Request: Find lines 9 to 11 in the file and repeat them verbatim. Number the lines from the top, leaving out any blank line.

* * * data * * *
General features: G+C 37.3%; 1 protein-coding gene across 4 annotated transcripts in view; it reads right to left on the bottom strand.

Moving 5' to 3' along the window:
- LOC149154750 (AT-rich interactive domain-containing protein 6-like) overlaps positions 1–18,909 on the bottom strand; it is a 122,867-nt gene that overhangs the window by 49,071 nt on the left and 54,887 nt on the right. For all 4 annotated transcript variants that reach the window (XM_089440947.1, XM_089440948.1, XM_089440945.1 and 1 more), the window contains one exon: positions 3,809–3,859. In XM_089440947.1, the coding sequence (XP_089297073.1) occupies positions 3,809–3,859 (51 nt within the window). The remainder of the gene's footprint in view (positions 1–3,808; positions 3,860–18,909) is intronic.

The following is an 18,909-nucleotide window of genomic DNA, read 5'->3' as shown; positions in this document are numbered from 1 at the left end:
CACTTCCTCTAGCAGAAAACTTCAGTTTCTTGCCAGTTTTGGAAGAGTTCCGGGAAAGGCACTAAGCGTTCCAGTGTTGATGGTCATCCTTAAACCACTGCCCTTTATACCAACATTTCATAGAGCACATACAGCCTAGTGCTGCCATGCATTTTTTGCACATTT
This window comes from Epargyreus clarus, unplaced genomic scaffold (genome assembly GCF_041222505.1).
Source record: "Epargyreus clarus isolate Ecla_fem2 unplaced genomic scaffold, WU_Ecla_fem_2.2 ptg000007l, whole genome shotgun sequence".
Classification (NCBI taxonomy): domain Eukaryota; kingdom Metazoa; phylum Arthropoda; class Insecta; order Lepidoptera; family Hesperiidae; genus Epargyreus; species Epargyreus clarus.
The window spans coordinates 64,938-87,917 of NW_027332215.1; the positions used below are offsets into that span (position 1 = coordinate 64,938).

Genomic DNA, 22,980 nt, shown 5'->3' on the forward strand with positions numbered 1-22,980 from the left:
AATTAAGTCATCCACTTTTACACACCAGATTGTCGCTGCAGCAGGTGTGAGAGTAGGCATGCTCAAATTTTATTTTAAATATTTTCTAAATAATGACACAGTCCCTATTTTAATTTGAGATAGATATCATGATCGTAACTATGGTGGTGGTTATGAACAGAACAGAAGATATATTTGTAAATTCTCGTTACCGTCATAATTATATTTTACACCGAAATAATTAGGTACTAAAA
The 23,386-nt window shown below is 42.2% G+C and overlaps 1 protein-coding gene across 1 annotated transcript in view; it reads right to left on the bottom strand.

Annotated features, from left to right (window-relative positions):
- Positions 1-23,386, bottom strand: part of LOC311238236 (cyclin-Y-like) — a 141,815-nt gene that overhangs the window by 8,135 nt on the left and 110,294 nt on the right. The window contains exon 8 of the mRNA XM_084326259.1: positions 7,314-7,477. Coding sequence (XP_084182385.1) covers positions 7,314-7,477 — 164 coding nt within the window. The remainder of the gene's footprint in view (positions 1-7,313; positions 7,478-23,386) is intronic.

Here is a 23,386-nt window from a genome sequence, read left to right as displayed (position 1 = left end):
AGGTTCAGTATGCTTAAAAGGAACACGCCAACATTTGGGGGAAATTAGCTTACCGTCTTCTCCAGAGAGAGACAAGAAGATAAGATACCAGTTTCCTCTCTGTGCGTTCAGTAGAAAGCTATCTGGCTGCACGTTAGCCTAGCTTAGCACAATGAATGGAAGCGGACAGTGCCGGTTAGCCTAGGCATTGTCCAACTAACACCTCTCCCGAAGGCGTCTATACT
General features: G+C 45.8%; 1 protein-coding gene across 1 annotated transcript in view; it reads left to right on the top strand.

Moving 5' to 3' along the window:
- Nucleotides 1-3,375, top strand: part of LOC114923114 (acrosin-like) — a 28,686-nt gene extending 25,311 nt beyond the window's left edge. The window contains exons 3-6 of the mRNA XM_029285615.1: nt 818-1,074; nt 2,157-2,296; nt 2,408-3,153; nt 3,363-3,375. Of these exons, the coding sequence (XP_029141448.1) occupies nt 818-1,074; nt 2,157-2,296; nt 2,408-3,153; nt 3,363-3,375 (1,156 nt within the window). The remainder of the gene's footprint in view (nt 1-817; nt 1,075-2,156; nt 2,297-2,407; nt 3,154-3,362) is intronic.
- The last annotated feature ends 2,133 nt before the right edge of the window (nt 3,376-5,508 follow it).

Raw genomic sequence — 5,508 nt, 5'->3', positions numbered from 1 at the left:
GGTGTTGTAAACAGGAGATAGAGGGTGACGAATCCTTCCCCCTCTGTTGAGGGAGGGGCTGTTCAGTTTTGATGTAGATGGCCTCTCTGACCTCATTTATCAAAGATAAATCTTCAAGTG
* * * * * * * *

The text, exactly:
The window spans coordinates 64,938-87,917 of NW_027332215.1; the positions used below are offsets into that span (position 1 = coordinate 64,938).

Genomic DNA, 22,980 nt, shown 5'->3' on the forward strand with positions numbered 1-22,980 from the left:
AATTAAGTCATCCACTTTTACACACCAGATTGTCGCTGCAGCAGGTGTGAGAGTAGGCATGCTCAAATTTTATTTTAAATATTTTCTAAATAATGACACAGTCCCTATTTTAATTTGAGATAGATATCATGATCGTAACTATGGTGGTGGTTATGAACAGAACAGAAGATATATTTGTAAATTCTCGTTACCGTCATAATTATATTTTACACCGAAATAATTAGGTACTAAAA